A: One of our A-list companies, Gap Inc., set and achieved a goal to save a billion litres of water in its manufacturing processes by the end of 2017. In 2018, the company unveiled a new goal to conserve 10 billion litres of water by the end of 2020. The new manufacturing goal is part of Gap Inc.’s water stewardship strategy, which includes a focus on lessening water impacts at the raw material and product design levels, as well as helping communities that are touched by its business to improve access to clean water and sanitation.

In 2015, Ford withdrew 3.9 cubic meters of water per vehicle produced and in 2017, this figure dropped to 3.7. The company is accomplishing this through a combination of reduced consumption, utilizing non-water-based technologies and tapping into alternative sources such as other companies’ wastewater. Reducing its reliance on freshwater will drive the company towards its 2020 target, to reduce water use per vehicle produced by 30 percent from 2015 to 2020. Ford recognises that the target represents a significant challenge but it is a vital step forward if they are to manufacture vehicles without withdrawing any drinkable water, which is Ford’s ultimate goal.

Q: CDP’s report mentions that retail performs worst out of all the sectors analysed. Why do you think this is?

A: The Retail sector covers clothing, food and drug retail – a sector with a unique position to effect change in farming, production, manufacturing, and consumer behaviour. While water use in direct operations may be limited to taps and toilets in stores, the production of food, textiles and pharmaceuticals in the value chain is water intensive and carries significant water pollution risks. Furthermore, retail locations and consumers themselves may be affected by drought or flood events, impacting on sales and business continuity.

One potential explanation for the underperformance of the sector is the failure to take ownership of, or responsibility for, water risks along the supply chain. For example, as water challenges become more widespread, retailers can no longer rely on switching their fruit or vegetable supplier when drought hits a particular region. They must commit to working with these suppliers to sustainably manage water resources in the river basin.

Q: What can retail companies do to improve their transparency when it comes to water data?

A: The first step for companies is to disclose, as this allows companies to understand their risk exposure. Retailers may feel that their water impact is low across their direct operations, but CDP’s questionnaire allows them to report on risks along the value chain. For example, UK supermarket Sainsbury’s reports Lake Naivasha in Kenya is the company’s most important sourcing region for flowers and vegetables. Sainsbury's sources high value and high-volume products from the region all year round, and estimates that 30% of the sourcing category - or £40 million - is threatened by water stress at the lake through over-abstraction, illegal abstraction, nutrient loading and non-compliance to water stewardship. Sainsbury’s estimate that this impact could materialise as soon as three years from now. In response, the company is engaging other stakeholders in the basin as part of the Imarisha project.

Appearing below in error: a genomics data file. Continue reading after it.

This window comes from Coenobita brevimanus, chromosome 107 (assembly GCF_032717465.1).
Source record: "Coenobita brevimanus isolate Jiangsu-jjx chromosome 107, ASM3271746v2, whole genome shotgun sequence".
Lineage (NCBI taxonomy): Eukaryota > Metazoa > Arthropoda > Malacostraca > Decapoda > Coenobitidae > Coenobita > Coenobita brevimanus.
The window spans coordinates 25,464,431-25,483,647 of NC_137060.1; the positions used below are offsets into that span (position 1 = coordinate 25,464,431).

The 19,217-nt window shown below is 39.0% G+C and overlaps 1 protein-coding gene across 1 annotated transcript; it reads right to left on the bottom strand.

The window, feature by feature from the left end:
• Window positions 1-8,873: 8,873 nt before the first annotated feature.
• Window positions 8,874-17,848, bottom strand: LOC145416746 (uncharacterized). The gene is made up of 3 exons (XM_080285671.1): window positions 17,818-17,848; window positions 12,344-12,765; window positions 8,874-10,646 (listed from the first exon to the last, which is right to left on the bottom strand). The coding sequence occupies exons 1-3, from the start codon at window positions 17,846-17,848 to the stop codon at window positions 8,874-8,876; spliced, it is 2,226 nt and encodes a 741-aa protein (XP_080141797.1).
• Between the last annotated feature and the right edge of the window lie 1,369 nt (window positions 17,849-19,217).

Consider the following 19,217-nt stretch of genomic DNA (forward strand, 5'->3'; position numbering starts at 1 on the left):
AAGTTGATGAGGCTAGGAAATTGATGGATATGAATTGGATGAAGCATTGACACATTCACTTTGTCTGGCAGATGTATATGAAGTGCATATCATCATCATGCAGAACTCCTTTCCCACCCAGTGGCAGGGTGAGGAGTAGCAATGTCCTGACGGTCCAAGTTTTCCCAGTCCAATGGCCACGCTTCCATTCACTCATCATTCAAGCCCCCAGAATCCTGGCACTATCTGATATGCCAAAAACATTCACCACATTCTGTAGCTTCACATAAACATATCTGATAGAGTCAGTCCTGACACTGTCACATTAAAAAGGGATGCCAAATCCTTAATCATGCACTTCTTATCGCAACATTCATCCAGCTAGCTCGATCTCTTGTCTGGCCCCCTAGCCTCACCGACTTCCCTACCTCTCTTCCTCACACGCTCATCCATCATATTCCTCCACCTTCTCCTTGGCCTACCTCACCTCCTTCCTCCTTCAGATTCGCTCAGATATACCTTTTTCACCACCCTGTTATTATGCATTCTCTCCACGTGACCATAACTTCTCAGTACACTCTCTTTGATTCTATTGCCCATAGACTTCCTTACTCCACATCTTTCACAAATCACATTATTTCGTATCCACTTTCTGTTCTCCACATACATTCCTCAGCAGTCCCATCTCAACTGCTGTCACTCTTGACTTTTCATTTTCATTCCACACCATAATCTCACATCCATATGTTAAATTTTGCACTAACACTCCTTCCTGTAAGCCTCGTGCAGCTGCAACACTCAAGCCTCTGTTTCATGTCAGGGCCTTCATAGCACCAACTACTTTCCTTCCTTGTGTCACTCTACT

Clearly, retailers that leverage their procurement power can drive change at greater pace and scale through value chains. By engaging value chain partners on water issues, companies can gather a more complete picture of their water risk exposure and incentivize sustainable behaviour among both suppliers and customers.

And once companies understand their risk exposure, they can act on it by ensuring that water governance moves from the boiler room to the boardroom. Providing board members with the relevant information and tools and publicly monitoring progress against targets helps companies to plan for the transition to a water-secure world.

Our report found that companies suffered US$38.5 billion in financial impacts from water-related issues over just one reporting year

Q: What measures do you think governments can put in place to reduce the water usage of these companies?

A: Water touches all aspects of the economy, so policymakers and regulators must think beyond water regulation alone when they set and then enforce rules to enhance water security. The work of the Task Force on Climate-Related Financial Disclosures, the EU’s Non-Financial Reporting Directive and sustainable finance taxonomy are all policy efforts that could revolutionise water use among companies across the world. Policies like these help tackle the systemic drivers of water insecurity, rather than, say, a government simply mandating that companies use water a little more efficiently.

Q: Finally, what are the consequences (for the environment and for businesses) of withdrawing more water in the medium to long term?

A: Our report found that companies suffered US$38.5 billion in financial impacts from water-related issues over just one reporting year. The most common impacts were increased operating costs, reduced production capacity and fines. If companies fail to act, these financial impacts from water issues could rise even higher. Furthermore, the reputational damage from withdrawing more water, especially in areas where communities are feeling the brunt of water stress, could severely impact a company’s social license to operate. However, we are seeing that companies are not yet recognising the magnitude of this risk.


[1] Based on a sample of 296 consistent disclosers over four years